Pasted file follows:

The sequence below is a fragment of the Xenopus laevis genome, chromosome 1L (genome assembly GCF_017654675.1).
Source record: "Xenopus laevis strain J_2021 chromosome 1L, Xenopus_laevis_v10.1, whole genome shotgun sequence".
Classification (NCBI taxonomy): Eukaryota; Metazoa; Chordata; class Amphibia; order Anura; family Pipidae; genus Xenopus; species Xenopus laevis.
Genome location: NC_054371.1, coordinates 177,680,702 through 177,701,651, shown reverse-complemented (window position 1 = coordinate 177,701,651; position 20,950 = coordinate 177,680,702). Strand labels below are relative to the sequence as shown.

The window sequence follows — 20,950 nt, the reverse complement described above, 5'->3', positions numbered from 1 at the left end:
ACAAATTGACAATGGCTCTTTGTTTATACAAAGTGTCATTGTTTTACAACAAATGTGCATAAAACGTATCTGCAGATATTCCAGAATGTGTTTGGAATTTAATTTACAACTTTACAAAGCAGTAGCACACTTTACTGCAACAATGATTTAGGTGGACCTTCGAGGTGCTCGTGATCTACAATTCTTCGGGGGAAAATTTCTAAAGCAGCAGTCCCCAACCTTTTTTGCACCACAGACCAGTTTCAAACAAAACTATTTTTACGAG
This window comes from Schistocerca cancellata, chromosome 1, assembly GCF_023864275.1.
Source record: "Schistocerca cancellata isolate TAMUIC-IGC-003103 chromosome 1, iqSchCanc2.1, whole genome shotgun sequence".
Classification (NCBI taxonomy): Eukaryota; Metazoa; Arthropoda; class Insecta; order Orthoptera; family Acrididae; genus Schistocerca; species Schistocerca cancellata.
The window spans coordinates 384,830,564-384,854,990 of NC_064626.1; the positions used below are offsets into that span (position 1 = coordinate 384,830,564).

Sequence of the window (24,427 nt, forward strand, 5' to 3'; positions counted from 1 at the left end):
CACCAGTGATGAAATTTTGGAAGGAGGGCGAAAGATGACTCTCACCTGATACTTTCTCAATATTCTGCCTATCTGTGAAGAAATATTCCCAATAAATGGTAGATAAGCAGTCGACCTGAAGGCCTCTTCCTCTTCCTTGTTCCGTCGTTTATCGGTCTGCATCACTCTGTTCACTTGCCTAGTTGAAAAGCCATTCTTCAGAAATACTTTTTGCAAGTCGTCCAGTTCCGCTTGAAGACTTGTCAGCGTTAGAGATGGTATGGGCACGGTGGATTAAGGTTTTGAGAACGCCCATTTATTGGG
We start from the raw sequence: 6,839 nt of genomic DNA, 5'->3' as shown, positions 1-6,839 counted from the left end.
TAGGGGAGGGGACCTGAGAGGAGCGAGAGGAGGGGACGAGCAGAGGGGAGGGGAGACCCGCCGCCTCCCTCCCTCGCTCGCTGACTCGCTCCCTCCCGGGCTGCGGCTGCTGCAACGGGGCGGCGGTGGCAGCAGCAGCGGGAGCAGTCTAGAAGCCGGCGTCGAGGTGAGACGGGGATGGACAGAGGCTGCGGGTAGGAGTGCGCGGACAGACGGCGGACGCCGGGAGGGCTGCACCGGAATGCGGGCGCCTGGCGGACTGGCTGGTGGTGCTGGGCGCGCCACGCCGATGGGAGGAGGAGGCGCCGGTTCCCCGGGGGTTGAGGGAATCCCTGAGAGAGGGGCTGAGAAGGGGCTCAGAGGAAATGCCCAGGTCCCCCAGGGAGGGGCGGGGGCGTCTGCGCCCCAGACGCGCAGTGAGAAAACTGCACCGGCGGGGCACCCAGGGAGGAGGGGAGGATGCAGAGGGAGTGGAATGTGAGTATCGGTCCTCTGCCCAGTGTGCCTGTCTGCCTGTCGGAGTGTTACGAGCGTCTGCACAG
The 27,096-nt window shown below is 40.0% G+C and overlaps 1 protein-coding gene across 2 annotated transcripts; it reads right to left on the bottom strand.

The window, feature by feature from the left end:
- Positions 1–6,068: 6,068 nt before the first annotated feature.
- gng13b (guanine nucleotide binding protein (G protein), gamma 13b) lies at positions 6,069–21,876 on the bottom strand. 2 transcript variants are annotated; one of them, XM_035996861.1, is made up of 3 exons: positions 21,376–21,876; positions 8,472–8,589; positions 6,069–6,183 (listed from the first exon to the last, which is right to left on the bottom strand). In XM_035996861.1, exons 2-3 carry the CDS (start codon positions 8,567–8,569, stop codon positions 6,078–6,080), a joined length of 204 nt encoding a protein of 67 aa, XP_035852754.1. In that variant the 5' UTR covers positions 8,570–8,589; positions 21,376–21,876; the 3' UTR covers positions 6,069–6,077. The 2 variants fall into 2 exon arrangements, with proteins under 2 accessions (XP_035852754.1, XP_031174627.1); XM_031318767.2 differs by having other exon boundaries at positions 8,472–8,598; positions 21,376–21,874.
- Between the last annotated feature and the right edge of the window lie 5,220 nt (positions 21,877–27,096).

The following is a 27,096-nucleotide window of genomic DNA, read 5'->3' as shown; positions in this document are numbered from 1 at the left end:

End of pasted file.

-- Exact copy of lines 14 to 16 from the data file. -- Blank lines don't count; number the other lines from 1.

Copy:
TAGGGGAGGGGACCTGAGAGGAGCGAGAGGAGGGGACGAGCAGAGGGGAGGGGAGACCCGCCGCCTCCCTCCCTCGCTCGCTGACTCGCTCCCTCCCGGGCTGCGGCTGCTGCAACGGGGCGGCGGTGGCAGCAGCAGCGGGAGCAGTCTAGAAGCCGGCGTCGAGGTGAGACGGGGATGGACAGAGGCTGCGGGTAGGAGTGCGCGGACAGACGGCGGACGCCGGGAGGGCTGCACCGGAATGCGGGCGCCTGGCGGACTGGCTGGTGGTGCTGGGCGCGCCACGCCGATGGGAGGAGGAGGCGCCGGTTCCCCGGGGGTTGAGGGAATCCCTGAGAGAGGGGCTGAGAAGGGGCTCAGAGGAAATGCCCAGGTCCCCCAGGGAGGGGCGGGGGCGTCTGCGCCCCAGACGCGCAGTGAGAAAACTGCACCGGCGGGGCACCCAGGGAGGAGGGGAGGATGCAGAGGGAGTGGAATGTGAGTATCGGTCCTCTGCCCAGTGTGCCTGTCTGCCTGTCGGAGTGTTACGAGCGTCTGCACAG
The 27,096-nt window shown below is 40.0% G+C and overlaps 1 protein-coding gene across 2 annotated transcripts; it reads right to left on the bottom strand.

The window, feature by feature from the left end: